I'm not going to lie to you. Before I left, everyone told me that all the food in the UK would all be fried and extremely bland. Well, I'm not exactly sure where "they" were getting their information, but I found the food to be a delight in Scotland. Of course it's different than home--you are studying abroad after all!--and it's part of the fun. Try everything at least once I say. If you don't fall in love with the Haggis, neeps and tatties (turnips and potatoes, respectively) I would be quite surprised. The pub food is also fantastic--you get large portions and there always a wide number of options. I'd never tried Potato and Leek soup before living in Scotland, and now I can't get enough. Be bold, be brave! I assure you that you'll come across something fabulous! Some of the food differences that stood out the most to me: 1) The milk. After awhile I couldn't even tell the difference but when I first had milk in Scotland, I noticed that it tasted a lot different than milk from home. Not bad, but just different. 2) The eggs. Another difference that wasn't bad and that I quickly didn't even notice. 3) The bacon. I HATED bacon before I lived in Scotland and realized that American style bacon is quite different than the "back bacon" they serve and it tastes much better (to me at least). 4) The Squash. No, I'm not talking about the vegetable, but instead I'm referring to the squash juices--it's highly concentrated and you dilute it with water. Totally threw me off for awhile and though I never was a huge fan of it, it wasn't all that bad. I won't spoil all the food surprises for you, but instead tell you this: explore the city and test your palette. You'll be surprised at what you find and come to appreciate. I would definitely recommend checking out Nicky Tam's Bar and Bothy, as they had some of the BEST pub food and live music combo in Stirling. They were also reputed to be haunted, although I never had the pleasure of meeting any ghosts myself. One other favorite of mine was a coffee place called "Has Beans" It's a local, Scottish coffee house and you'll see quite a few of them throughout the country. If you're looking for the most delicious Chai tea around, you'll find it there. I still miss it terribly, especially in the Autumn.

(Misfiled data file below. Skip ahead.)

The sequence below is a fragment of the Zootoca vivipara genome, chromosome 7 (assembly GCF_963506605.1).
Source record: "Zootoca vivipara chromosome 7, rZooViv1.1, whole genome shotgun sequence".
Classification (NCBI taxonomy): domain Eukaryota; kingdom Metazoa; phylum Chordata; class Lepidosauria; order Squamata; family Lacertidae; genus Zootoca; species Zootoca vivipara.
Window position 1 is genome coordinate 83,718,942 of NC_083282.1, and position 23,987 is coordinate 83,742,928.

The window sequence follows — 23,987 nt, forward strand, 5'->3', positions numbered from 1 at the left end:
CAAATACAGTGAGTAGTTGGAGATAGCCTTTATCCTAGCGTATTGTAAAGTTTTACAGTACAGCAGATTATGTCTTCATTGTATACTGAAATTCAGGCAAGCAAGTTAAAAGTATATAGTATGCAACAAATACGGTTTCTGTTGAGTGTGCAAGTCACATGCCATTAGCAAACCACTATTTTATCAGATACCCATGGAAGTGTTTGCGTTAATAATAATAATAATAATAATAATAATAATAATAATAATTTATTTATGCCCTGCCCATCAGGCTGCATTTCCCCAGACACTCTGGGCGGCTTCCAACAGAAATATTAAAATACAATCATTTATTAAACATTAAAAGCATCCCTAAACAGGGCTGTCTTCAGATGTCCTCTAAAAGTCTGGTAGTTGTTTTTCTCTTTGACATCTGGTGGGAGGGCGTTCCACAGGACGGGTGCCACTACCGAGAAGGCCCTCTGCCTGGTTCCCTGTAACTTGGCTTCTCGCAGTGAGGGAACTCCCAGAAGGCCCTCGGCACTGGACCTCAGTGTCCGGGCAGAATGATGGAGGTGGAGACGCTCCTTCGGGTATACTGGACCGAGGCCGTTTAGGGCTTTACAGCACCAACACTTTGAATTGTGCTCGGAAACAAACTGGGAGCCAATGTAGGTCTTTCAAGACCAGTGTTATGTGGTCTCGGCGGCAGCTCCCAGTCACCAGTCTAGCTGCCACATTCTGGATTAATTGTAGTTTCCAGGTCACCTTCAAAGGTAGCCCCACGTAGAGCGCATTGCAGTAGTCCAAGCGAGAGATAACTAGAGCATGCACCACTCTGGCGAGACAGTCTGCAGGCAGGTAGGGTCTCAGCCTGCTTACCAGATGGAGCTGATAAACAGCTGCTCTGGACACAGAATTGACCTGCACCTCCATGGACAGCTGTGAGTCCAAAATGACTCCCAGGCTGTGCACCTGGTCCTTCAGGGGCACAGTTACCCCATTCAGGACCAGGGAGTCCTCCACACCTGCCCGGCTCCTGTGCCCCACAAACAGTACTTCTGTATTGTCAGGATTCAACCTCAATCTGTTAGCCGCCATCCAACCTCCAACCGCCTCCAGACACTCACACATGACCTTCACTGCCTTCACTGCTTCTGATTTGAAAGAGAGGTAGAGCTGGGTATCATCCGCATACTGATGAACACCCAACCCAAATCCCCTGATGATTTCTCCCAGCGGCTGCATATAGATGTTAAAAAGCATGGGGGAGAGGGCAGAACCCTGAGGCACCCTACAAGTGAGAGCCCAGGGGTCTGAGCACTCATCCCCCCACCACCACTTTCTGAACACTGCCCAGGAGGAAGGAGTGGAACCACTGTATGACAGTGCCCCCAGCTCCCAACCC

* Social & Cultural Integration:

How integrated did you feel with the local culture?